Non-Traditional Students

An education abroad is a very valuable experience to enhance one’s resume, outlook, and career, no matter the age. While adult students often face unique obligations surrounding your family, work, parenting, and home life obligations that may appear as obstacles to deter you from studying abroad. Participating in Short-Term Faculty Led programs may be an option, Education Abroad Office also helps support non-traditional students in semester- and year-long programs, as well.

Common concerns among non-traditional students include the age difference from their fellow study abroad participants, isolation due to age, living situations, if other adults will be present, how children at home will fare, and how people abroad will view adult students. The Education Abroad Office can work with you and your host program to ensure your needs can be met and, in many cases, appropriate accommodations can be made.

Here are a few things to consider and questions to ask when choosing a program:

  • Is it possible to take a minor child or a partner along with me when I study abroad?
  • Can I request not to have a roommate, or to be placed with a host family that shares my interests and age?
  • If I am not able to be away for very long due to family obligations, how do I get the most out of a short-term experience abroad?
  • Will there be other adult students on my program?
  • What skills do I want to gain or improve while I am abroad?
  • Do I want a program that maximize my experience abroad by finding a program that offers practical experience (internship, research) in addition to regular courses?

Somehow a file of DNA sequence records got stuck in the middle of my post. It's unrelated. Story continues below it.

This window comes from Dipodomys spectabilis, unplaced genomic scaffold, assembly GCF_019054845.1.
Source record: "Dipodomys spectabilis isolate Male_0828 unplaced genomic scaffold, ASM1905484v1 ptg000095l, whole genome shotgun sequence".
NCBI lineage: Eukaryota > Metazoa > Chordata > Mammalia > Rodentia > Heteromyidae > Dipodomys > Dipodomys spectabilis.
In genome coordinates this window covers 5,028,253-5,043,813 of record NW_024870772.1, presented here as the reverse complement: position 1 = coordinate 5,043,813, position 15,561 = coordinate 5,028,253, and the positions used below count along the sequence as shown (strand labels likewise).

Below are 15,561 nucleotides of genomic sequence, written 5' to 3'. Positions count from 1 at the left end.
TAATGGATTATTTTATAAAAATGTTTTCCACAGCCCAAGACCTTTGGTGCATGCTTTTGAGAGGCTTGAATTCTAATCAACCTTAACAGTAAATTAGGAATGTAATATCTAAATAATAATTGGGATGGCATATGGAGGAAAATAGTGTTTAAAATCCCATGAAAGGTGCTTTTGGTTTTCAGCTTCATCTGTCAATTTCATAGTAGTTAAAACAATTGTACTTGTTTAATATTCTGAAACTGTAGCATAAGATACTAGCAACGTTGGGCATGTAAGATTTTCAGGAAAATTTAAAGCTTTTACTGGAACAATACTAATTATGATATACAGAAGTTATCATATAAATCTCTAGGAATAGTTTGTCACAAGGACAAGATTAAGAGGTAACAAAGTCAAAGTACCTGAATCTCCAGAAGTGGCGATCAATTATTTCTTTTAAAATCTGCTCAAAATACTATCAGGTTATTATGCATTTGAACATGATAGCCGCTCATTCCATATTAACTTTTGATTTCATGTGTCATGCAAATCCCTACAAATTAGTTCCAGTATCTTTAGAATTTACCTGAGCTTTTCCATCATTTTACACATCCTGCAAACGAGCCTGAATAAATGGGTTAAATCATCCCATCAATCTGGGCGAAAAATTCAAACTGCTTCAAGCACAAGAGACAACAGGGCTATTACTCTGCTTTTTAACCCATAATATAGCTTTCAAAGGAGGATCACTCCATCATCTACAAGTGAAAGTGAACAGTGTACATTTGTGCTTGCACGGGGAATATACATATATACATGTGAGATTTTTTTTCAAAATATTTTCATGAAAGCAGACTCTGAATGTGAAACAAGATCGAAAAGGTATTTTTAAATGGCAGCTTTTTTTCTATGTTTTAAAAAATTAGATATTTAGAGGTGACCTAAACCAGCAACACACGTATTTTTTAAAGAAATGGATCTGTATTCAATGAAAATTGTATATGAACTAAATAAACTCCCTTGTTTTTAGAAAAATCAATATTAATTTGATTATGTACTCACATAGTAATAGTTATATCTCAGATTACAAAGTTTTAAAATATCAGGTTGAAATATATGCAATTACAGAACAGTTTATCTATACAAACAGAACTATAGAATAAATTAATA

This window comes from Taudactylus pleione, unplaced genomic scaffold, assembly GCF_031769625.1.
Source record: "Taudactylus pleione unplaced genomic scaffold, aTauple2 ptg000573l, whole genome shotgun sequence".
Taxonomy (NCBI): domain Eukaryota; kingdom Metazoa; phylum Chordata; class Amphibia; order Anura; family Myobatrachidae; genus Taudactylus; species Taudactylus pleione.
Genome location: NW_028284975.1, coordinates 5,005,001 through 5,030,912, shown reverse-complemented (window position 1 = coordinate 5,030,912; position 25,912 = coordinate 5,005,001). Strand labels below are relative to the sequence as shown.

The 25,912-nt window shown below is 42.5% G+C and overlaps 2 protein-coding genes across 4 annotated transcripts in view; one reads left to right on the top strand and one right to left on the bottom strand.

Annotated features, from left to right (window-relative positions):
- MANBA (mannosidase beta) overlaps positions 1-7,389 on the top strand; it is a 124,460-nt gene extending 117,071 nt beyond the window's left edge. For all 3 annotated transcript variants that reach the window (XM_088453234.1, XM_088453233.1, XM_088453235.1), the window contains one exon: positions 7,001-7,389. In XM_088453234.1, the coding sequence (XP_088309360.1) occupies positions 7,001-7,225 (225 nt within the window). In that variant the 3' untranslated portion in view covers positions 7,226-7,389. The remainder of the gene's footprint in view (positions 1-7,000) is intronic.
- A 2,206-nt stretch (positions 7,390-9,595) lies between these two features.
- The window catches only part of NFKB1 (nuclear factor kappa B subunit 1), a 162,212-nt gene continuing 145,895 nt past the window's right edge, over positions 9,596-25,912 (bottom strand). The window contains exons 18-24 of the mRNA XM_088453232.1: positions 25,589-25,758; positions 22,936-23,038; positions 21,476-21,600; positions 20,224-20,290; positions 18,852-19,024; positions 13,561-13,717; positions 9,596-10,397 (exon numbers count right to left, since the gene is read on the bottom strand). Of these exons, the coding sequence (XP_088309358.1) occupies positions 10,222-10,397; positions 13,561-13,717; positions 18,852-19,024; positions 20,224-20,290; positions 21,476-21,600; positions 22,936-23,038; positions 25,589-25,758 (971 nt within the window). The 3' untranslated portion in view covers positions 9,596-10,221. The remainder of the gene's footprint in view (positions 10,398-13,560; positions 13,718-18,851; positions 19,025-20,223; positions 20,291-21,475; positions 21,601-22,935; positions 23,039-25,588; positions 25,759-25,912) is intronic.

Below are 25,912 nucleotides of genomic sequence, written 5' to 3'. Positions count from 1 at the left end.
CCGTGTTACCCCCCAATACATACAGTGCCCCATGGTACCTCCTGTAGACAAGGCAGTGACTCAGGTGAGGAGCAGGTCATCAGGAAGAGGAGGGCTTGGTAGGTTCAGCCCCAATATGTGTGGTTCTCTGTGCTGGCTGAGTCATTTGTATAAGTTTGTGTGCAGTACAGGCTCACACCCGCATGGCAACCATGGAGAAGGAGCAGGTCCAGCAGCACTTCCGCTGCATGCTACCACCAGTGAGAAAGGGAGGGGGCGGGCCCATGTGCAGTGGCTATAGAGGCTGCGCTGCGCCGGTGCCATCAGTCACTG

• What scholarships are out there that can support funding my education abroad?

Be sure to research what people in your host country like to do and where they live. For example, do they work? Do they live with extended family or on their own? Sometimes you might feel that you do not fit in with other students on your program, but remember to get to know them & have them get to know you!


Recommended Books and Articles

No Age Limits for Study Abroad – an article about a 29-year-old woman’s study abroad experience in France.

“The Experiential Course: An Alternative to Study Abroad for Nontraditional Students.” 1997, Foreign Language Annals. Long, D.

“An Older, More Diverse Group of American Students is Expected to Participate in Study-Abroad Programs.” Desruisseaux. 1992, Nov 25. The Chronicle of Higher Education.

“Study Abroad: An Opportunity for Adult and Continuing Education Students to Study in the Hispanic World.” 1997, April. Sejut, M.P (Doctoral dissertation, The Union Institute, 1996). Dissertation Abstracts International.


Adapted from Loyola University Chicago, University of Wisconsin-Madison